London is to hear all European patent cases concerning medical biotechnology, hygiene and chemicals, including pharmaceuticals, following today’s vote in the European parliament in favour of setting up a new court system for a unitary EU patent.
The vote signals the final stage of nearly 40 years of attempts to simplify the EU’s patent regime and bring down the cost of a pan-European patent, currently 10 times that of a US patent.
Paris is to host the new court’s seat and president’s office, while administrative management is to be based in Munich, where mechanical engineering cases are to be heard.
Intellectual property (IP) partner William Cook of London firm Marks & Clerk said: ‘Despite the technical concerns of many lawyers around Europe, the new unified court has a very real chance of reducing costs and complexity of enforcing patents throughout much of Europe.
‘Technology-driven industry will welcome a court with straightforward, reliable and cost-effective procedures. Will we get one? That will surely be down to how the judges run the court: with strong and balanced judicial leadership, we will get there.’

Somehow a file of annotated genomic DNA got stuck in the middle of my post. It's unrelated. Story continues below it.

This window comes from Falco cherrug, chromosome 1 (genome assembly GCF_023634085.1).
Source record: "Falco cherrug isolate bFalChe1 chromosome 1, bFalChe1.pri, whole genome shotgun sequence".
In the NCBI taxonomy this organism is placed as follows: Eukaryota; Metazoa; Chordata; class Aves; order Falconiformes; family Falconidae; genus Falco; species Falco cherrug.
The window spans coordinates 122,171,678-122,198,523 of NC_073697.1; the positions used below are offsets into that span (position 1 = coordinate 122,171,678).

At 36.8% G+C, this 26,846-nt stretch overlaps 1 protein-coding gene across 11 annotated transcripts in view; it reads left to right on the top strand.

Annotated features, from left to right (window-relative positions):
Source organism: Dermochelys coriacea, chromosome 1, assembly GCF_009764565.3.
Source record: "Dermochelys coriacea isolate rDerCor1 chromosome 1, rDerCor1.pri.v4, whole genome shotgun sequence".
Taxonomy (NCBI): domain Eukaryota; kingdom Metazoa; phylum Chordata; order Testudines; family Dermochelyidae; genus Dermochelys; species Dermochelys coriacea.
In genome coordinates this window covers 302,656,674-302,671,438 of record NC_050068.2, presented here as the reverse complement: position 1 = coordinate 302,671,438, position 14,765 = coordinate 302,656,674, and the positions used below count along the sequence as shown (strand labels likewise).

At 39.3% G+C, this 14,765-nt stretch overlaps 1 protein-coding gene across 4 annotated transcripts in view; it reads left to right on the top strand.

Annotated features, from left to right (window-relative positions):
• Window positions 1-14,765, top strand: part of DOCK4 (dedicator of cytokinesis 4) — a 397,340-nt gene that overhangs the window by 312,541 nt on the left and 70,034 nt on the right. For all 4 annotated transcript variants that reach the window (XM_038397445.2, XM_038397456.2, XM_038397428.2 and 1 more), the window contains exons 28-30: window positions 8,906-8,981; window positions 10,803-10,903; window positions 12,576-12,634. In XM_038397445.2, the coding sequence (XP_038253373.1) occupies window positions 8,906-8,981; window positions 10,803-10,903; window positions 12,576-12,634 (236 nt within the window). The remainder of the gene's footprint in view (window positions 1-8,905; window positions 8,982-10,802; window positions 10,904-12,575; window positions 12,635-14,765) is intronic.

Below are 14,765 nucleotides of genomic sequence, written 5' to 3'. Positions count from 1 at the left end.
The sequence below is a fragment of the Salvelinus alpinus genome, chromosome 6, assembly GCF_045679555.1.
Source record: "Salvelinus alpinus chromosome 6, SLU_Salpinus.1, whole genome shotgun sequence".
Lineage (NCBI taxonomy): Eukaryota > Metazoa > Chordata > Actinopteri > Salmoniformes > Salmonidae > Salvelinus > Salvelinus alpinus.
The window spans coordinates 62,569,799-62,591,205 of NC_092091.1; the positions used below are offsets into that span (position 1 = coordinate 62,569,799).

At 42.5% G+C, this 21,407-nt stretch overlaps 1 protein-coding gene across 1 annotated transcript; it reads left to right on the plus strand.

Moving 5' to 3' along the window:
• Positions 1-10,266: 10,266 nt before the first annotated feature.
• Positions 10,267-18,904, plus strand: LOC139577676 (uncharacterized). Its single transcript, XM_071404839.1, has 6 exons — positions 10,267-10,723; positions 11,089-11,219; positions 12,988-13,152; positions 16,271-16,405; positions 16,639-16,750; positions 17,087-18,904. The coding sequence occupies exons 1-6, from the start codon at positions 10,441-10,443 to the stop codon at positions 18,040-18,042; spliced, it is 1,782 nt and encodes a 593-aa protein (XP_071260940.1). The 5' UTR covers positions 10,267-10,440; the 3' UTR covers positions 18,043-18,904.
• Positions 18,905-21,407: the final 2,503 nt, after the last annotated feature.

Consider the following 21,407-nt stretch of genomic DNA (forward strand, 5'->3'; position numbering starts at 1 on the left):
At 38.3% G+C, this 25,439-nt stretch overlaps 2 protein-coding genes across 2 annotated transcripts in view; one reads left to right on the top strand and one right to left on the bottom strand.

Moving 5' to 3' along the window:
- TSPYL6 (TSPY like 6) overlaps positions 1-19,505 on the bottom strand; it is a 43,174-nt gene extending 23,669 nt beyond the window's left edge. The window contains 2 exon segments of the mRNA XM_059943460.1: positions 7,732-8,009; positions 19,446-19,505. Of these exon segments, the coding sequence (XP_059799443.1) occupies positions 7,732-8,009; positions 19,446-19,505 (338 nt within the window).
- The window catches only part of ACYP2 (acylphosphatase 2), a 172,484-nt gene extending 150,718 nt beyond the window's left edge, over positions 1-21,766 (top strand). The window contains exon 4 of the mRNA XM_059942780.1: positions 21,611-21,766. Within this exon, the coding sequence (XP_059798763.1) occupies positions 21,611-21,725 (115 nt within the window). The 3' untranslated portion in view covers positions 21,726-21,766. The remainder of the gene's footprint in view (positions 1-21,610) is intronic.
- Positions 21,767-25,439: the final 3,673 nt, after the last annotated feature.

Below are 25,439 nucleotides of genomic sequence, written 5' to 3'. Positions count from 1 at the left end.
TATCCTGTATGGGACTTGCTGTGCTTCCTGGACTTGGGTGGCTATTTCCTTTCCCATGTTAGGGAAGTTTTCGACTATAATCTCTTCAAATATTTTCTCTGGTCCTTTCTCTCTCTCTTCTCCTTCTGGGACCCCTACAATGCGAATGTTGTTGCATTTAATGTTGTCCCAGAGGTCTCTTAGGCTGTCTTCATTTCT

However IP and technology dispute associate Beatriz San Martin of City firm Field Fisher Waterhouse said: ‘We have real concerns that the recent changes have been rushed through and the proposals may not achieve the purpose of a more-efficient system.
‘Many are worried that it will be prejudicial to small and medium-sized businesses, whilst big industry has urged parliament to reject the system for creating legal uncertainly and increased patent troll activity.’
The new package comprises three elements: a draft regulation setting up the unitary patent, another regulation setting up its translation arrangements into English, French or German, and a draft international agreement setting up the patent court system.
Italy and Spain, alone among the EU’s 27 member states, have refused to participate in the two regulations because the court’s languages do not include Italian or Spanish. Italy, however, is to sign up to the international agreement.
The translation regulation is set to be adopted by 21 December 2012 and the intergovernmental agreement on the court system on 18 February 2013. The formal ratification process is expected to be completed by November 2013 and the entire process, including setting up the court system, by April 2014.